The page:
Friday, August 7, 2015

Hot off the Press: A Review of Warren Haynes' new Ashes and Dust Album!

Blues, bluegrass, rock, soloing, and collaboration.... those are five words to describe Warren Haynes' new album Ashes and Dust, which was released on July 24th, 2015. 

Warren plays with Railroad Earth and expresses a mix of Allman Brothers, Gov't Mule, Warren Haynes solo band and other influences.


The album's first song "Is it Me or You" begins with a bluegrass violin intro from Railroad Earth's Tim Cabone, which leads into Warren's Gov't Mule-like rock vocals. To top it off, there's a bit of ABB jamming in there!

Next up is "Coal Tattoo" with an intro from bassist Andrew Altman. The song is Ramblin' Manesque: "just travelling around looking for a job". Warren does his typical furious solos in the fills. 

"Company Man" is a biographical song about his father as a factory worker. Unlike John Lennon's "Working Class Hero", Warren does express much optimism about the Working Class; he was clearly excited to become a musician. 

"New Year's Eve" is an optimistic song: " Next Year's going to be better." I wouldn't say its the best song of the album but its near and dear to me, having seen Warren at Gov't Mule's annual New Year's Eve Beacon run twice, once featuring the likes of Robby Krieger as a guest.

My favorite song of the album is "Stranded in Self-Pity". It's ironic that a guy who has played 200+ shows at the Beacon repeatedly sings, "She's in New York City and I'm stranded in self-pity." 

Warren swaps styles again on "Glory Road", which is somewhat James Tayloresque with a folkish bluegrass guitar intro and Americana lyrics.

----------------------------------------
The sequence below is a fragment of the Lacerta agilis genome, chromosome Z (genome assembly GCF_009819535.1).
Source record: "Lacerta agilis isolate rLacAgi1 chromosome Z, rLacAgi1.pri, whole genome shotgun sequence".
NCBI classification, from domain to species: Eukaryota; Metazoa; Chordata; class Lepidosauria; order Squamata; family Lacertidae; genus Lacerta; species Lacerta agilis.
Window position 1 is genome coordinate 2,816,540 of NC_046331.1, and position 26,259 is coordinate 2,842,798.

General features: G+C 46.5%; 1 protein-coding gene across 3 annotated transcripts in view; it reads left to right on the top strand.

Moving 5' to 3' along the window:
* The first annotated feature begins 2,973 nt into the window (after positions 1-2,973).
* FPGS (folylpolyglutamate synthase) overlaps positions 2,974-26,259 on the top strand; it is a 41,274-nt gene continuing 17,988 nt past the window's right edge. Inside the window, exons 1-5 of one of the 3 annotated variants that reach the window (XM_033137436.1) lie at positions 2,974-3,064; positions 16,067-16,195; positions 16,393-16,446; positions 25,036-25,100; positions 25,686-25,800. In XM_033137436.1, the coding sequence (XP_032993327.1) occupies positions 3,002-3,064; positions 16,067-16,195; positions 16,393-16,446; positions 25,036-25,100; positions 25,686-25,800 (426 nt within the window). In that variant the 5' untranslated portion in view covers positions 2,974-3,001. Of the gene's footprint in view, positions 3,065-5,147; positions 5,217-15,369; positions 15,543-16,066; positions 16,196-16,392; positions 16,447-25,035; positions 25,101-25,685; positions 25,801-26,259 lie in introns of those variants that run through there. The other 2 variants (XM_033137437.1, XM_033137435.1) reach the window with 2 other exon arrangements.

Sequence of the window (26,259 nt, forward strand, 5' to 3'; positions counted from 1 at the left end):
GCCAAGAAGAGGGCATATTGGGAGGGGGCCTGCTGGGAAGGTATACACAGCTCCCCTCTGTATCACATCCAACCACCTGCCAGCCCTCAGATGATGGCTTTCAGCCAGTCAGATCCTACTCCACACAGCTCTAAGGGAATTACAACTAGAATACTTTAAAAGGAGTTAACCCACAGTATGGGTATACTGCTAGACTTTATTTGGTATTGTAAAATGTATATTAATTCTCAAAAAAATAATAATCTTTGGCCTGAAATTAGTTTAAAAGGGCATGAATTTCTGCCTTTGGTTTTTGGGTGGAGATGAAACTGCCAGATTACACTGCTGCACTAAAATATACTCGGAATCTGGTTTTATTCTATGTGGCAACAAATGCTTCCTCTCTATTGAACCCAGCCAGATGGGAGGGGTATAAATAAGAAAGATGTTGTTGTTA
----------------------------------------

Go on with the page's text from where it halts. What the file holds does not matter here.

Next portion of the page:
Another highlight is a cover of  Fleetwood Mac's "Gold Dust Woman", which features Grace Potter. Warren prepared this cover a few years ago however. I was at this Beacon show in 2012, when Grace Potter came out with the ABB to play the song. 


Warren as part of  "The Q" with Phil Lesh and Jimmy Herring 
There's a sample of Warren's days with Phil Lesh and Friends during "Spots of  Time", a song he co-wrote with Phil. It features a intro from drummer Casey Harmon and a catchy beat that is reminiscent of "Eye of a Tiger".  
The penultimate "Hallelujah Boulevard" starts slow with some world music but gradually escalates into Govt Mule style rock. To the contrary to the Grateful Dead's " I need a Miracle", this song says "We don't need a miracle."

The final song " Word on the Wind" includes a fair amount of soloing and is mostly redolent of Warren's solo band. 

Ashes and Dust truly illustrates how Warren Haynes is a jack of all trades. You could hear Warren play blues, bluegrass, rock and even a bit of country, gospel and world music!  A few weeks ago, I saw Tedeschi Trucks step into the funky world with Sharon Jones and the Dap Kings. While I am still obviously sad the Allman Brothers are no longer, I am happy to see that both guitarists are producing quality music of different genres. I look forward to seeing Warren Haynes play some of the songs live with Railroad Earth at the Peach Festival next week; expect a review on the blog soon!

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